Good posture for meditation

Why is this important?

Good posture in meditation practise is important for a number of reasons. If you try to meditate with a collapsed body posture, you will not get the benefits that mediation can bring. If your shoulders are slumped forward or to one side, and your chin is protruding forwards, with the back of your neck closed, you will cause yourself problems. You will be less alert, you will probably experience some pain, your body and your energetic channels will be compressed and you may even find that you are damaging your health.

The best position for meditation

I run online meditation classes, as well as Qigong classes that include some meditation practise. In these classes we largely use sitting and lying down meditation techniques We always begin by stretching and opening the spine. This helps us to get good results, and feel more comfortable. if you can sit in full lotus comfortably, this is the best option. But for beginners, or anyone who cannot sit in full lotus, the best way to meditate in a sitting position is to use a chair. This allows your hips to be at the same level or slightly higher than your knees. If you try to sit in full lotus, but your body is not really ready, you will again find you have problems with your posture. If you sit in half lotus, your spine will not be straight, but offset to one side.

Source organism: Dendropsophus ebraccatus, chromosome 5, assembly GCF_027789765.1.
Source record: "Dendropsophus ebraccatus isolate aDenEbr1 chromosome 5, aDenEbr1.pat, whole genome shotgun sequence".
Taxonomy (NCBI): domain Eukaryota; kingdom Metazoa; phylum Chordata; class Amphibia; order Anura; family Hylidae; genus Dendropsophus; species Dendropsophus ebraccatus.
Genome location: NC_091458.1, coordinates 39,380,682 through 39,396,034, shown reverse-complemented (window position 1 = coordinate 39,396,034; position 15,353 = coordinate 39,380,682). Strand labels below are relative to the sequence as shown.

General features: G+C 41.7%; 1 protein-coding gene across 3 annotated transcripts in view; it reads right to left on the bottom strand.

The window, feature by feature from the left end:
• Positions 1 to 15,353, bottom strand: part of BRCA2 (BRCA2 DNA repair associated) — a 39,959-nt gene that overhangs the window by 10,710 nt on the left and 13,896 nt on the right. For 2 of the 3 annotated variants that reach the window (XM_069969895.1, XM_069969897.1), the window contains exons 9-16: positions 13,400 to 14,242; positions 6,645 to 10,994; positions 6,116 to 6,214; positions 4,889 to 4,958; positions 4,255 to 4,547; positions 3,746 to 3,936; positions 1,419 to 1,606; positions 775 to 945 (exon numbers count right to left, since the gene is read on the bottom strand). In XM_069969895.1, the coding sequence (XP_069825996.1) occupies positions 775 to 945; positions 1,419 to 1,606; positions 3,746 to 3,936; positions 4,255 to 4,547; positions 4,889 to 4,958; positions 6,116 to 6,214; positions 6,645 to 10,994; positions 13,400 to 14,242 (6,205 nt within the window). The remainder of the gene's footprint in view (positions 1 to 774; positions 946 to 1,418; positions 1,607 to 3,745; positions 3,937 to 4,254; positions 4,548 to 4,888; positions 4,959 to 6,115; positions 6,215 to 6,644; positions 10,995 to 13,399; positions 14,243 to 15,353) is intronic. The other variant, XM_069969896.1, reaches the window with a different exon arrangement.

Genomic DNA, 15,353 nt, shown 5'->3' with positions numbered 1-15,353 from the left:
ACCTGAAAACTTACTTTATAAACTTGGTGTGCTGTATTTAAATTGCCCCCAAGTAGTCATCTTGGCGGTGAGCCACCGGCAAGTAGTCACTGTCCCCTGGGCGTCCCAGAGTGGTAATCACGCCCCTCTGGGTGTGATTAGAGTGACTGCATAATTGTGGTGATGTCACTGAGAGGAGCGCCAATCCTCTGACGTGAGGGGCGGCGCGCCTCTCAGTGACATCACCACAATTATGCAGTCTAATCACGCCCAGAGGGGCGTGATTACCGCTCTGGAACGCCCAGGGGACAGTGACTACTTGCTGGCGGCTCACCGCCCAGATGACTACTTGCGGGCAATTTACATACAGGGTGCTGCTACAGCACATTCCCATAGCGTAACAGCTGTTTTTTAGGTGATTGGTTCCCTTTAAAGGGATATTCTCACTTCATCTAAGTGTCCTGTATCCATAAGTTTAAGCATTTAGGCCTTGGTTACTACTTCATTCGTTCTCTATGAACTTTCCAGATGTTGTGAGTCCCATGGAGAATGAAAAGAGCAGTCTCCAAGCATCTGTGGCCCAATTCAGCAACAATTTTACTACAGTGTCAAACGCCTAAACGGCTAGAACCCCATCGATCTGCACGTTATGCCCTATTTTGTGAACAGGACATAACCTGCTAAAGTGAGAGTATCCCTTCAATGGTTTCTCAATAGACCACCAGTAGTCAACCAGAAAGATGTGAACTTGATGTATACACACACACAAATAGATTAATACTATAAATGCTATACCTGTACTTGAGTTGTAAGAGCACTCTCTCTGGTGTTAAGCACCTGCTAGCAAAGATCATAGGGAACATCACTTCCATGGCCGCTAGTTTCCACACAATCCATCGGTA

Here are a couple of links by other meditation teachers which discuss the problem.

How to prepare for meditation practise

While classes are paused during the summer, this is a great time to practise your sitting meditation position. Here is a link to a You Tube video made by me. It takes you through the preparation for a sitting meditation. It looks at how to sit, how to use your feet to lift and open your spine, and how to work gently through different areas. You will need to do this for a few minutes before your meditation practise. You can also just practise the stretch without doing any meditation, just using it to open up your body and improve your posture.

Enjoy your practise and we will catch up again in September.

This entry was posted on 26th July 2021. Bookmark the permalink.